3. 4 out of 5

    Bradley

    Excellent novel that left me tearful, but perhaps not for the traditional reasons. There are certain sci-fi ideas that always kick my ass, and one of them are stories about how the stars open up. I certainly got very emotional by the end of this novel, and that might have been a little more surprising, had someone asked me how the novel was shaping up by the half-way mark. It had become a scavenger hunt with interesting elements, and that's fine and fun, but I hadn't expected the huge consequenc Excellent novel that left me tearful, but perhaps not for the traditional reasons. There are certain sci-fi ideas that always kick my ass, and one of them are stories about how the stars open up. I certainly got very emotional by the end of this novel, and that might have been a little more surprising, had someone asked me how the novel was shaping up by the half-way mark. It had become a scavenger hunt with interesting elements, and that's fine and fun, but I hadn't expected the huge consequences that had come out of it. I should have guessed, having read a number of his other novels, but I didn't. I thought it was a gloriously relaxed, but not necessarily dull, novel. Of course, I now need to know what happens in the second one of the series. In case anyone is curious, yes, all of the novels are tied together, but not necessarily very close. The effort one puts into reading them, not to mention the author writing them, really pays off with your devotion. I love getting to know his universe.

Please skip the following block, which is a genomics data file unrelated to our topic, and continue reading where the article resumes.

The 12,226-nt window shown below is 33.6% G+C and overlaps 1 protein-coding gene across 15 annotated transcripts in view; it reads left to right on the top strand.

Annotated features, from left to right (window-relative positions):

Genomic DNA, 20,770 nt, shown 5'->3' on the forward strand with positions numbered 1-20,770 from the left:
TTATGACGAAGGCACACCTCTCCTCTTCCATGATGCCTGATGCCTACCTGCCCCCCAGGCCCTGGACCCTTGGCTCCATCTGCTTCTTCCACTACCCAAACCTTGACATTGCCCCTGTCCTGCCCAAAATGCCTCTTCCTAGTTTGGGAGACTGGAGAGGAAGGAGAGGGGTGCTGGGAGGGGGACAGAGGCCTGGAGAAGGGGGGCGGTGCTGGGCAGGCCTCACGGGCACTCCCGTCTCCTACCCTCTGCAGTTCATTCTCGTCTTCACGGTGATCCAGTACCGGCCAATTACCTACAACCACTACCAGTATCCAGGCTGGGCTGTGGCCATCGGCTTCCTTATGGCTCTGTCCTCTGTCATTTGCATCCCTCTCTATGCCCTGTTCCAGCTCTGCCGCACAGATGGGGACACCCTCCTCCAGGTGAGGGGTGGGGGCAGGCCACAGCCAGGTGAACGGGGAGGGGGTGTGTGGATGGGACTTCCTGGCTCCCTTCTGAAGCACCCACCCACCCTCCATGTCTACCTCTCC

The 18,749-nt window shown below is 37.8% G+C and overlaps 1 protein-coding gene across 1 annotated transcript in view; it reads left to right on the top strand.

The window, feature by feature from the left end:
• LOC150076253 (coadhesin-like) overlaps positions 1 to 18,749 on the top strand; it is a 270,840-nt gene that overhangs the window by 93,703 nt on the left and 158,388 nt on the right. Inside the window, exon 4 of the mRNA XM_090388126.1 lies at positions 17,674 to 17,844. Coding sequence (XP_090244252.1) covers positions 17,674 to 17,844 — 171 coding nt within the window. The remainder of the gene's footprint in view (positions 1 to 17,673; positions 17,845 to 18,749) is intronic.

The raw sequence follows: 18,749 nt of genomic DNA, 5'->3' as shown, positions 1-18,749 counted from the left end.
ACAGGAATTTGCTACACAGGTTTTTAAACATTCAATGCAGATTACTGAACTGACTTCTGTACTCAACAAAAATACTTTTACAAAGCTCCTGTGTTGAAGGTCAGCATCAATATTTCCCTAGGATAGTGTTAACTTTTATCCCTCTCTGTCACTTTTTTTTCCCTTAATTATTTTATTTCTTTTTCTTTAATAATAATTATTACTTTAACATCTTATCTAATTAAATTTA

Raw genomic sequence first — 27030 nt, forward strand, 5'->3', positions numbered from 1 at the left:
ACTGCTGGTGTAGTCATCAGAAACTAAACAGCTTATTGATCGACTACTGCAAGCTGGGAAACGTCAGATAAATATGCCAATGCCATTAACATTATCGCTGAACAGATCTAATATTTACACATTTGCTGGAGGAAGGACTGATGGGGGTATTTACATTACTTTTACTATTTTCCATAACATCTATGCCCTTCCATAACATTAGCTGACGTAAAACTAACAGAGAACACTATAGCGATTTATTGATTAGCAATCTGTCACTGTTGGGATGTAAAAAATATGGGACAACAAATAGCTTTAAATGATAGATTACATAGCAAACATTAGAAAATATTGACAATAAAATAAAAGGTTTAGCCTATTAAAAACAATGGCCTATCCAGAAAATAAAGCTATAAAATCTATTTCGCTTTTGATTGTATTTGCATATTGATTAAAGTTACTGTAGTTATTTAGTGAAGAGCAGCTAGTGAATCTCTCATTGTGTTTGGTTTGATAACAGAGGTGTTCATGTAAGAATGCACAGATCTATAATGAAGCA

4. 4 out of 5

    Jason